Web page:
Steven Robert Morrison​ 

THE NEEDLE                                                      SMASHWORDS LINK                           

A novel of the End
by: Steven Robert Morrison      

            
From deep silent space far beyond

the orbit of Pluto, an aeons old

anomaly is found moving towards the

Earth. A young college professor

and her international team race to

inform the world and work towards

a solution to save the planet.
 


Chapter 1:
 
   “Honey, honey, can you hear me? Hurry up you will be late for school.”

   “
Mom... it is okay, it is Tuesday, and traffic is light, it is only a ten-minute drive, and damn it Mom, I am an associate professor at the college, so it is not really, being late for school.”
   “Caswell Olind Stewart, you are my daughter, I am your Mother and every day that I am on this Earth, it is my duty as your mother to tell you what to do, when to do it and how to do it. If you take my advice I would be very pleased, and if you don’t, well we all know the results of that.”

   Caswell, fumed as her mother once again intentionally or not reminded her that, yes, her mother was right about advice for her life. She had been against her running off to South America to use the telescopes in the Andes. It was there that she had fallen in love, and that led to her failed marriage, which lasted four long and lost years and that was the reason why she had to move back home and start establishing her life again. Her whirlwind romance to a Chilean astronomer Sebastian Contreras may have been a mistake, but anything in the way of a union that produced her two children, her twins; Matias and Valentina could not have been too much of a mistake.

   Walking through the kitchen she looked at her mother, and speaking in a lisping whispering tone, “Okay, Mommy I will look both ways crossing the street, not talk to any strangers and wear rubber boots if it is raining.” The first two she thought to herself made a lot of sense, as for the third, she couldn’t really remember wearing rubber boots in the rain, or even the last time it rained in the early summer. 

   The seasons had changed, rather than still having the four traditional historical seasons of the Midwest, there were seemingly only two, an unbearably cold, windy dry winter and an unbearably hot windy dry summer. But that was a job for meteorologists and climatologist and even paleo-geologists, her field of study was space, specifically the third zone of the solar system.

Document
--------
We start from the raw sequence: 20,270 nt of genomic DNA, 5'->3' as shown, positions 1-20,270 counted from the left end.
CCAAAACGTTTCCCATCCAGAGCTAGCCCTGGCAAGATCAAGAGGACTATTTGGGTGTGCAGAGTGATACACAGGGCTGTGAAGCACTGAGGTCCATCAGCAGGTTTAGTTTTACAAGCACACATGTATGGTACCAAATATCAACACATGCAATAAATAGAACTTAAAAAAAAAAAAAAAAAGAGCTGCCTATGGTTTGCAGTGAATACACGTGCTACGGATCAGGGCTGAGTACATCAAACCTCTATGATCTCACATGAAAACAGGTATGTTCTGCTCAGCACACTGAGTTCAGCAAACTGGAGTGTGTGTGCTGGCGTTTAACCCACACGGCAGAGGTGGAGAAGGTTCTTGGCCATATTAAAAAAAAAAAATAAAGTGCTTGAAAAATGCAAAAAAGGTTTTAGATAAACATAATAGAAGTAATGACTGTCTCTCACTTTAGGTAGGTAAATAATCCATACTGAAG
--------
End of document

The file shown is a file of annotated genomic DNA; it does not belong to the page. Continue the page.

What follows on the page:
The first zone; was the space inhabited by the four rocky terrestrial planets: Mercury, Venus, Earth and Mars, and the rocks, asteroids and dwarf planets in stable orbits in the asteroid belt. The second zone was the domain of the gas giant planets: Jupiter, Saturn, Uranus and Neptune. The third zone; was beyond those, it was the realm of the dwarf planets, ruled by Pluto. Planetoids like Eris, Haumea and Makemake, Quaoar, Senda along with at least 100 other 
dwarf-planet-sized Kuiper belt objects and reaching far out into the Oort cloud. The first zone had been known since antiquity, the second since the days of Galileo and Copernicus, but the third was only discovered within the lifetime of people still living. In 1930 when a young astronomer named Clyde Tombaugh discovered Pluto, and most of Earth’s population remembered when the New Horizon spacecraft took the first close-up look at Pluto and sent home amazing pictures.  

   For her, women had a place in science and that included astronomy, if she could discover a planet or two, she would have immortality. Maybe, it would only future astronomers who would know who she was, but she would be known.

   Entering her office, a voice yelled over to her before the door was closed, “Cass, we have a larger load of data coming in from the CFH on Mauna Kea. There have been
 some glitches over the past few days, and it looks like all their data packages may not have come through intact, so they will be resending everything, early morning their time.”

   She nodded to her assistant Jax Munro, who at the best of times was a spatial mathematical savant, other times when his 19-year-old boy hormones acted up, he was more of the idiot part of savant. Cass thanked him and then asked if the coffee was the house special blend. Other than just data packets from the Canadian – French - Hawaiian observatory, they also got a few pounds of Hawaiian coffee shipments in monthly.

   Accepting to work in Hawaii would have offered her so much more, but Sebastian often flew to the big island to use the other big dishes and lenses there. The last thing she needed of any kind was an emotional reattachment to him now. She had almost forgot about him, at least during the moments when she was not thinking about him.